Investigators are examining whether unsafe working conditions contributed to the accident

AP/Press Association

Rescue workers search the remains of an explosives factory in Caofan township of Zhangqiu city in east China's Shandong province

China’s safety body has confirmed that a blast at an explosives factory has killed 33 people and injured another 19. No further information has been released to the public about the blast, which occurred on 20 May in Zhangqiu in Shandong province. 

Shortly after the explosion, the accident and investigation team of the Sate Council of China convened a meeting in Jinan, Shandong. Dexue Wang, the head of the team and the deputy director of China’s State Administration of Work Safety, said at this meeting ‘the safety management [of the factory] is in chaos, nobody was responsible for safety’ and that ‘the relevant departments and the local government have not done their job’. The cause of the accident is still unknown.

The explosion occurred in the seismic charge workshop of the plant, according Xinhua News Agency. The plant is owed by Poly Explosives (Jinan), an important civilian explosive materials manufacturer of the China Poly Group Corporation, a large state-owned enterprise that has links to the military.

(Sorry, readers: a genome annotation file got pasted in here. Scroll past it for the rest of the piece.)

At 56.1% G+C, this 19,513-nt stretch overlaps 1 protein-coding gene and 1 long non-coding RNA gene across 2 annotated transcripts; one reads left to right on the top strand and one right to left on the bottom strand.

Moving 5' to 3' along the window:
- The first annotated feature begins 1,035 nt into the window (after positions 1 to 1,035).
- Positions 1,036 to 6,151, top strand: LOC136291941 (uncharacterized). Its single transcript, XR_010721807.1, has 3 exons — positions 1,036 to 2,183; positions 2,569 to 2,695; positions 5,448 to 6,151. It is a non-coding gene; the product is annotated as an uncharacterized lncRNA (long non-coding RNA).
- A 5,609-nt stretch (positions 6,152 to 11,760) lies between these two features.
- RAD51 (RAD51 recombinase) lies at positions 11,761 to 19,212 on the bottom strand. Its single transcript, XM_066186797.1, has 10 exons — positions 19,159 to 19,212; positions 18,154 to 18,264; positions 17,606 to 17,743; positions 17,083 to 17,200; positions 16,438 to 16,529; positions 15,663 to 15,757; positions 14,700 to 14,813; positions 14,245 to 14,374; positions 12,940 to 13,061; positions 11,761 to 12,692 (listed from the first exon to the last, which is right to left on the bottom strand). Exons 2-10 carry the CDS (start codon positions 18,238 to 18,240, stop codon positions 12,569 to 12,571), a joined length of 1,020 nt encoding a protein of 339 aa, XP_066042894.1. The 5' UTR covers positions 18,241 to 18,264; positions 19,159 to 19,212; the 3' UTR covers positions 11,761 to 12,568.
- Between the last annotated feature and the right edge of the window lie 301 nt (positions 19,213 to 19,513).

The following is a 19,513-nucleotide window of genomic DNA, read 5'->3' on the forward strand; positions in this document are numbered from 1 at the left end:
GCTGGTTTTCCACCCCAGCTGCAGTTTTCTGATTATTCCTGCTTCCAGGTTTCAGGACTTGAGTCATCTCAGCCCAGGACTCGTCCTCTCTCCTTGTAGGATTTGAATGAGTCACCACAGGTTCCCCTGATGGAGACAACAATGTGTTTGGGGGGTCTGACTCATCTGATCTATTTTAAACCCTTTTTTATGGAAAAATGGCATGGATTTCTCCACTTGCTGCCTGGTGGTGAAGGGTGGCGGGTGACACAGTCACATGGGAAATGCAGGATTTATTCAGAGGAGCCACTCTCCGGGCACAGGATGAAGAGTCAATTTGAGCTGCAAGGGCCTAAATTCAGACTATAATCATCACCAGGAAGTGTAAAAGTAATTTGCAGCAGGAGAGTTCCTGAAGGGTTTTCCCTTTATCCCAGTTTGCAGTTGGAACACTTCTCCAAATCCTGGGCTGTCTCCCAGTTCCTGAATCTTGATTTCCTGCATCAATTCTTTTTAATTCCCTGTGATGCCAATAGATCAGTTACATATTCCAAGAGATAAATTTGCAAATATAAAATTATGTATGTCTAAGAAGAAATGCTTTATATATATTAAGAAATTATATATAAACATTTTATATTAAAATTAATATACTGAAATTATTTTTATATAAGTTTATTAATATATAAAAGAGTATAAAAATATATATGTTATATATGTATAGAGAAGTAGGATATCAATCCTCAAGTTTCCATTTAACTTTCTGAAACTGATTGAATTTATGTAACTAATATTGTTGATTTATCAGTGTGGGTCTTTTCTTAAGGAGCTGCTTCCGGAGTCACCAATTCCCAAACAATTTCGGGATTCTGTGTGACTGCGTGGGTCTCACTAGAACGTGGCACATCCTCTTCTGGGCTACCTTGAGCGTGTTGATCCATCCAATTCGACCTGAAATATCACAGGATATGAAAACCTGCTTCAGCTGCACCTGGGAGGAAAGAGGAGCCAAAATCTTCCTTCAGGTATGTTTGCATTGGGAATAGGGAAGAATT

The investigation into the cause of the accident is still underway. But according to a report on China Business News, preliminary findings indicate that ‘severe overcrowding on the work site, illegal changes to the production process and putting the packaging production line together with the explosives production line without authorisation’ made the factory unsafe.

The workshop that exploded produced a number of different products including seismic charges used for geological and mineral exploration. The parent company of Poly Explosives (Jinan), the Poly Explosives Group, has the capacity and is licensed to produce as much of 136,000 tonnes of industrial explosives every year. Poly Explosives (Jinan) alone has the capacity to manufacture tens of thousands of tons of industrial explosives.

The company was set up in Jinan during China’s ‘westernisation movement’ period in the 19th century. The dynamite workshop became the independent Jinan 456 factory, and moved to the suburbs of the city. In 2010, the factory, along with other military-related businesses of the China New Era (Group) Corporation, was absorbed into the China Poly Group.